Search Field Guide
Advanced Search
Montana Field Guide

Montana Field Guides

Weak Groundsel - Senecio debilis
Other Names:  Packera debilis


Global Rank: G4
State Rank: S3S4
* (see State Rank Reason below)

Agency Status
USFWS:
USFS:
BLM:
MNPS Threat Rank:
C-value: 8

External Links






State Rank Reason (see State Rank above)
Senecio debilis is fairly common in wet alkaline meadows in four counties of southwest Montana. More current data on population sizes and distributions is needed before warranting it as a Species of Concern.
  • Details on Status Ranking and Review
    Weak Groundsel (Senecio debilis) Conservation Status Review
    Review Date = 11/14/2016
    View State Conservation Rank Criteria
    Population Size

    ScoreU - Unknown

    Range Extent

    ScoreF - 10,000 - 100,000 individuals

    Area of Occupancy

    ScoreD - 6-25 4-km2 grid cells

    Number of Populations

    ScoreC - 21 - 80

    Number of Occurrences or Percent Area with Good Viability / Ecological Integrity

    ScoreC - Few (4-12) occurrences with excellent or good viability or ecological integrity

    Long-term Trend

    ScoreU - Unknown

    Trends

    ScoreU - Unknown

    Threats

    ScoreU - Unknown

    CommentThreats: Unknown/undetermined.

    Intrinsic Vulnerability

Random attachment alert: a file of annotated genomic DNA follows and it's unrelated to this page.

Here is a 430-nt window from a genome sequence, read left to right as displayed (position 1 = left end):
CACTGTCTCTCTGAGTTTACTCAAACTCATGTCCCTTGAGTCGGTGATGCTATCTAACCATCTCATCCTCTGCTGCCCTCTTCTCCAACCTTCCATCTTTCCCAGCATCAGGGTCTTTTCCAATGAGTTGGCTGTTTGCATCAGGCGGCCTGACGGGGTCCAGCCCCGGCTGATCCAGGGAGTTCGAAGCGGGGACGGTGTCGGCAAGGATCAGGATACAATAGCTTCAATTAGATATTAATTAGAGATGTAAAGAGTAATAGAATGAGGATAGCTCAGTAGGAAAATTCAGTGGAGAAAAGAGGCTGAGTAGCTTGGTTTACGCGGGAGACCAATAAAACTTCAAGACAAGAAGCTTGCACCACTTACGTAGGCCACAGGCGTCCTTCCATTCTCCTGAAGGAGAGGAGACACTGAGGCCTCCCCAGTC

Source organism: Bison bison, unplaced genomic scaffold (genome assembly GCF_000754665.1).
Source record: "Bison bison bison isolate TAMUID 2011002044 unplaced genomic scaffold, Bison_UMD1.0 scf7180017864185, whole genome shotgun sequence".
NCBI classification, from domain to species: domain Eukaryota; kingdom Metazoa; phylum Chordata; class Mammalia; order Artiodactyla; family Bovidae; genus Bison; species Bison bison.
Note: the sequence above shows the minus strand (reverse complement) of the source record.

ScoreC - Not intrinsically vulnerable

 
General Description
Plants: Perennial with a short, upright to ascending caudex and seldom-branching fibrous roots. Stems 1 to several (Cronquist et al. 1994), erect, 10–50 cm (Lesica 2012). Herbage glabrous or softly woolly when young, by flowering time glabrous or only sparsely arachnoid in leaf axils (Hitchcock et al. 1955).

Leaves: Basal leaves thick and slightly succulent, occasionally on individual short shoots (Cronquist et al. 1994); the blades ovate or obovate, crenate, 1–6 cm in length (Lesica 2012), 1-3 cm in width; margins wavy, small-lobed, or subentire; petiole usually longer than the blade. Cauline leaves few, narrowing progressively up the stem and becoming sessile (Cronquist et al. 1994), deeply pinnately divided into several pairs of rounded lobes (Lesica 2012) with deep, wide sinuses (Cronquist et al. 1994).